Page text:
Even though the Affordable Care Act establishes that every state must have a health exchange — an insurance marketplace, which will launch in 2014 — most states need to pass legislation to create the authority to set up the marketplace. The above map, sent to us by the Center for Budget and Policy Priorities, shows where states are in that process. And perhaps more interestingly, it shows that you can’t predict where states are in that process by looking at the party that controls them.
An accompanying CBPP analysis shows 33 states have considered bills to establish a health exchange; 10 of those have passed. An additional nine states have approved bills that do not necessarily establish an exchange, but do declare the state’s intent to do so. A dozen states have not considered any exchange legislation.
A few interesting things to note here: The map doesn’t break down nicely on party lines. States that have passed exchange bills tend to lean Democratic, but it’s by no means a clear dichotomy. Both Nevada and California passed exchange bills under Republican governors; Mississippi and Idaho have, over the past few weeks, become increasingly aggressive about setting up exchanges.
Conversely, not all Democratic-controlled states are moving. Delaware and Rhode Island’s state governments are both controlled by Democrats. Neither has moved exchange legislation. Even here in D.C, an exchange bill has sat in committee since its introduction in February.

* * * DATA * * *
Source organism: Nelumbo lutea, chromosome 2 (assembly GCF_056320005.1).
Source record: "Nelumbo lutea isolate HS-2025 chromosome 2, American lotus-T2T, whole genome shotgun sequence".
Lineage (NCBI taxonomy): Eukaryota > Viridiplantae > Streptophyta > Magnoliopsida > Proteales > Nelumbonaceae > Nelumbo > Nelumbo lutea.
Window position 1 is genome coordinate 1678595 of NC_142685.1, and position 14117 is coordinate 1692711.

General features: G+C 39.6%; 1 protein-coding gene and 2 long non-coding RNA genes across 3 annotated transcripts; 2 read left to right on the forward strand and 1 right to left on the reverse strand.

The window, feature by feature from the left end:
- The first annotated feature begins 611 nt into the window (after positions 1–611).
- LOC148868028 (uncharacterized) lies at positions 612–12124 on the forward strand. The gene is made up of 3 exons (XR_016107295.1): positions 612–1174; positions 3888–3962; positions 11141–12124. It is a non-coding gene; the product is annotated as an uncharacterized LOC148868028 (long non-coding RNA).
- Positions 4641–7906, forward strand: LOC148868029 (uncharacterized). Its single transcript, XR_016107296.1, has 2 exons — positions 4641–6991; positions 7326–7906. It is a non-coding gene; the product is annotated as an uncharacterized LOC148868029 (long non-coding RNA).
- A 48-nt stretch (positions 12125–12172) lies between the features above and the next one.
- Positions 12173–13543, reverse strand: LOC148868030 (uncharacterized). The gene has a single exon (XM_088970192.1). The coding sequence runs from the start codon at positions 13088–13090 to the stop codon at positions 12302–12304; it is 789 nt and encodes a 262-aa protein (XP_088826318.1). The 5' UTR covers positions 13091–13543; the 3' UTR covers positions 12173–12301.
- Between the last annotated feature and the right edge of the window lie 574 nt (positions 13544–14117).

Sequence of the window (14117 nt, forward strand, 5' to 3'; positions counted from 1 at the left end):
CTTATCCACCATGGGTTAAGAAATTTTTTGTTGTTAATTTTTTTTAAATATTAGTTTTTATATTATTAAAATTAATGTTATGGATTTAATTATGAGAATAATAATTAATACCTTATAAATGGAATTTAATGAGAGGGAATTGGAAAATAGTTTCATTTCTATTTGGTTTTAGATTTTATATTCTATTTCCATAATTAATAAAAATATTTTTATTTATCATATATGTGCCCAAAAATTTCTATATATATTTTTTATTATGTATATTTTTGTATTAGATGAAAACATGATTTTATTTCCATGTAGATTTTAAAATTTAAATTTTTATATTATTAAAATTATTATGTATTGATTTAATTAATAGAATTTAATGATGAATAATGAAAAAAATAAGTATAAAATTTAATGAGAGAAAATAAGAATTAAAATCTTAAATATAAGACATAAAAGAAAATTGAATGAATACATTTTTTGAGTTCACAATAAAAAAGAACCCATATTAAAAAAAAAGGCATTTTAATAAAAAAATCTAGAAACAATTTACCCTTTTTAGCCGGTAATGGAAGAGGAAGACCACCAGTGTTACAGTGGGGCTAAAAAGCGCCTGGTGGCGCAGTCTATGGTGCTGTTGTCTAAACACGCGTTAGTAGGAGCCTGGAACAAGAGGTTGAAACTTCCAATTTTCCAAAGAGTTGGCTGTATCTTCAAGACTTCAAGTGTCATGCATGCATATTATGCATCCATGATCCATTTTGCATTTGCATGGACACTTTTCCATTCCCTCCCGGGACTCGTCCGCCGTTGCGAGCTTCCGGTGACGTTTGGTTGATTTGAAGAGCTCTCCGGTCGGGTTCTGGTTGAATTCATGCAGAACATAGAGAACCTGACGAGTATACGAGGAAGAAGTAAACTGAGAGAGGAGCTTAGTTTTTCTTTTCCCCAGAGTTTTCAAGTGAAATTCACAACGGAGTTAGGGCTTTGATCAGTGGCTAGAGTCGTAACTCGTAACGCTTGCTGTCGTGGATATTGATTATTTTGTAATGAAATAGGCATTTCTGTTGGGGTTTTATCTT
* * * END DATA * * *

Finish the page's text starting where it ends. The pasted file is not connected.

The second takeaway, I think, is that Health and Human Services has a lot of work cut out for it. The federal government will set up an exchange in any state that does not do the work itself. Only two states that I know of, Florida and Louisiana, have expressly stated they won’t build the marketplace. But there are a whole lot of other states in the gray area above that could fall either way. If a few larger ones like Texas or New York aren’t able to move forward in the next year or so, that’s going to have the federal government playing a really big role in setting up what was meant to be a state-based law.